Insurance Company Did Wrongful Removal?

Here is another one of those removal cases wherein the situation is a situation that will not occur very often.  This case is from the Northern District of Texas, Dallas Division, and is styled, Jeff Conkey and Shannon Mitchell v. Monica Corker, IAT Insurance Group Specialty, and Acceptance Indemnity Insurance Company.

In this case the Mitchell’s (Plaintiffs) filed a State Court lawsuit alleging violations of the Texas Insurance Code and the DTPA against IAT and Acceptance and conversion and trespass claims against Corker.  This Court sue sponte determined that it lacked subject matter jurisdiction and remanded to the State Court.

Plaintiffs owned property insured by IAT and Acceptance.  Allegedly, Corker entered the property and stole equipment belonging to the Plaintiffs.  The insurers denied the claim.

The insurers removed the case based on their allegation that Corker was improperly joined in the lawsuit and not a necessary party pursuant to Federal Civil Rule of Procedure 19 and can be dropped at any time under Rule 21.  With Corker dismissed, then complete diversity exists between the parties.

When seeking removal based on improper joinder, the removing party bears a heavy burden.  As the party wishing to invoke federal jurisdiction by alleging improper joinder, IAT and Acceptance Indemnity have the burden to establish that Ms. Corker was joined by Plaintiffs to defeat federal jurisdiction.  The Court is to then, resolve any doubt as to the propriety of the removal in favor of remand.

To establish improper joinder, IAT and Acceptance Indemnity must prove: (1) actual fraud in the pleading of jurisdictional facts, or (2) inability of the plaintiff to establish a cause of action against the non-diverse party in State Court.  When a defendant seeks to remove a case, the question of whether jurisdiction exists is resolved by looking at the complaint at the time the notice of removal is filed.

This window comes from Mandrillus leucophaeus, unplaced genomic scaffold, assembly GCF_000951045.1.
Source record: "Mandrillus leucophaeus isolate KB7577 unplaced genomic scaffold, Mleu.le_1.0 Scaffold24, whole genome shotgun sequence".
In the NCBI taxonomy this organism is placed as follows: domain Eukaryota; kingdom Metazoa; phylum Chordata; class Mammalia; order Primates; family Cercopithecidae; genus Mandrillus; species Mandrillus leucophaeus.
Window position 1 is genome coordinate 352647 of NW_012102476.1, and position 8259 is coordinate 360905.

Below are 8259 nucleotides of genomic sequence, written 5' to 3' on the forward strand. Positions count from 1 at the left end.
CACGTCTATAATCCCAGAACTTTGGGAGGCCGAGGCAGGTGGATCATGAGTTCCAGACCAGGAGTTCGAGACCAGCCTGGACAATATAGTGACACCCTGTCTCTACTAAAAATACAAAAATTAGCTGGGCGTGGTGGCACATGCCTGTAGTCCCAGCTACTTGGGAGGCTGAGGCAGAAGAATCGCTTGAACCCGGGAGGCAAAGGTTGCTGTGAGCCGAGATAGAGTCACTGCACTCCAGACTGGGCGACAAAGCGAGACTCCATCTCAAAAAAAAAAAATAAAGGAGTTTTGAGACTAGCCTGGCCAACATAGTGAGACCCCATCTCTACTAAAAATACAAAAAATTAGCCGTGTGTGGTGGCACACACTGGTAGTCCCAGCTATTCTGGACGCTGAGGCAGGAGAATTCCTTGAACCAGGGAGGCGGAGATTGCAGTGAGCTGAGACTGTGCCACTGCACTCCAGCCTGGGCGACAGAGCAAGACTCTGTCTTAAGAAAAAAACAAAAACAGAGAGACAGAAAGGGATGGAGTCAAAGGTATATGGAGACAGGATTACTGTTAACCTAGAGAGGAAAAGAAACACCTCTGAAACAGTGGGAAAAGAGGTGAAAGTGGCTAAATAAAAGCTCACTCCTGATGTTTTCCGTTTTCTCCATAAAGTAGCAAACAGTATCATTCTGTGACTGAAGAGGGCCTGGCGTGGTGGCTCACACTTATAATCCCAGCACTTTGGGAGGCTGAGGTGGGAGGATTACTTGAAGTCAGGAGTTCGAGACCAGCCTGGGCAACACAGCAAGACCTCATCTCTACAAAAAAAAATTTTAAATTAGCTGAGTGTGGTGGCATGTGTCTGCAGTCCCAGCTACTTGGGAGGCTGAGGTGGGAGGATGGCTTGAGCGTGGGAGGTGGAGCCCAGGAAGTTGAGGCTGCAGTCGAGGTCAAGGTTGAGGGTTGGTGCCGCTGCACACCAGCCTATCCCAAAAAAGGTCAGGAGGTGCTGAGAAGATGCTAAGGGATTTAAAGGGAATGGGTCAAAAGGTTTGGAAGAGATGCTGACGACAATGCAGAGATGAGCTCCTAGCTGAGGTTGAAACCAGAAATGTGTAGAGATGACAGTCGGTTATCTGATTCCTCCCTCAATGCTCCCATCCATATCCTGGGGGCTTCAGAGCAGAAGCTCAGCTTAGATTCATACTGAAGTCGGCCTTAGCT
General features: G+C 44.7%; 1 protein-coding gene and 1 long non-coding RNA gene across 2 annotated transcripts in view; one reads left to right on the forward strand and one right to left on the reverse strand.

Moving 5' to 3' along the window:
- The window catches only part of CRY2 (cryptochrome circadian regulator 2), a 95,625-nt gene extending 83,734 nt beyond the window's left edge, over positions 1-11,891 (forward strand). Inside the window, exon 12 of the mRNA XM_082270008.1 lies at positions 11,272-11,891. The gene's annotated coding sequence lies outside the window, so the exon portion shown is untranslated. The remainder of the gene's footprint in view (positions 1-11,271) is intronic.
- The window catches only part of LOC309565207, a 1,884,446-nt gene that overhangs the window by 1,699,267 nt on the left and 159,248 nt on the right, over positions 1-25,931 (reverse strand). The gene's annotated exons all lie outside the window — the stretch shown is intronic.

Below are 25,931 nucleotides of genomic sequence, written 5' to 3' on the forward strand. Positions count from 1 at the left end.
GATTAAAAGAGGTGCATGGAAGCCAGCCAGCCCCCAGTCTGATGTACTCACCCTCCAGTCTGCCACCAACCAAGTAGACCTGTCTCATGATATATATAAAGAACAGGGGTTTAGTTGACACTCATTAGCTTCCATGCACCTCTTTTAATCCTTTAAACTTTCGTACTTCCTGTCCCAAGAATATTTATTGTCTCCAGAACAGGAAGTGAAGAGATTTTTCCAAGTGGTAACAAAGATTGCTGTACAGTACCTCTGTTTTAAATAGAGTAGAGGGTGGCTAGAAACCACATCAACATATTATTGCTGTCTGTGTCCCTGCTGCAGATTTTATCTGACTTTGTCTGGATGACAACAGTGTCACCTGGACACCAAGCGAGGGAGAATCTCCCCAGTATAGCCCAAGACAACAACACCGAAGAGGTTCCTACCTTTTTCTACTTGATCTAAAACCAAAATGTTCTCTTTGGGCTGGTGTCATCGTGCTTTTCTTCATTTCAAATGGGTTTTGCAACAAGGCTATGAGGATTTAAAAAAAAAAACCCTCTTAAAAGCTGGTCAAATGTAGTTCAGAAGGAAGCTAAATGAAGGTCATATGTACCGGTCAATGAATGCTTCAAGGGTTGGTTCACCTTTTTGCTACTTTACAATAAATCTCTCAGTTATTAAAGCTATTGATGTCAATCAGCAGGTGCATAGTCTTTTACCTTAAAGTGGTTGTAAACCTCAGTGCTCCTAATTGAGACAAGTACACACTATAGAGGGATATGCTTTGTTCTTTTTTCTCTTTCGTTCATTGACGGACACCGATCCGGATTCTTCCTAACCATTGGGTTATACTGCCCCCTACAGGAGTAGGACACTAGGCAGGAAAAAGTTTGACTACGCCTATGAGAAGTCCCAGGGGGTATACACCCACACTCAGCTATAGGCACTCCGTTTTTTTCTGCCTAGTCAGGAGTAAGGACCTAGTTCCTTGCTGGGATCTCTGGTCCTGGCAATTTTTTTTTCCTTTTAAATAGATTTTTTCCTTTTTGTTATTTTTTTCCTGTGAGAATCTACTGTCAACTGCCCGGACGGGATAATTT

IAT and Acceptance Indemnity acknowledge that Plaintiffs assert two claims— conversion and trespass—against Ms. Corker in their Amended Petition.  They do not, however, make any allegations that Plaintiffs cannot establish these causes of action against her, and, based on a review of the pleadings, the court determines that Plaintiffs pled sufficient facts to support their claims against Ms. Corker.  Moreover, there are no allegations that Plaintiffs added Ms. Corker to this action to defeat diversity of citizenship jurisdiction.  Thus, IAT and Acceptance Indemnity also failed to show that the second test of the improper joinder analysis has been satisfied.  Despite their inability to meet the established test, IAT and Acceptance Indemnity assert that Ms. Corker is improperly joined because the claims against her are wholly independent from those asserted against them, and that she is not a necessary party to this action.

The court, without deciding the merits of IAT and Acceptance Indemnity’s arguments, determines that it may be proper ultimately to sever Ms. Corker from this action; however, the court may not sever out a party unless it has jurisdiction to do so.  Without evidence of fraud or the inability to establish a cause of action against the non-diverse party, there is no basis for the Court to find improper joinder, and thus, subject matter jurisdiction is lacking.  Based on the arguments presented, the Court finds that IAT and Acceptance have failed to establish that Corker was improperly joined.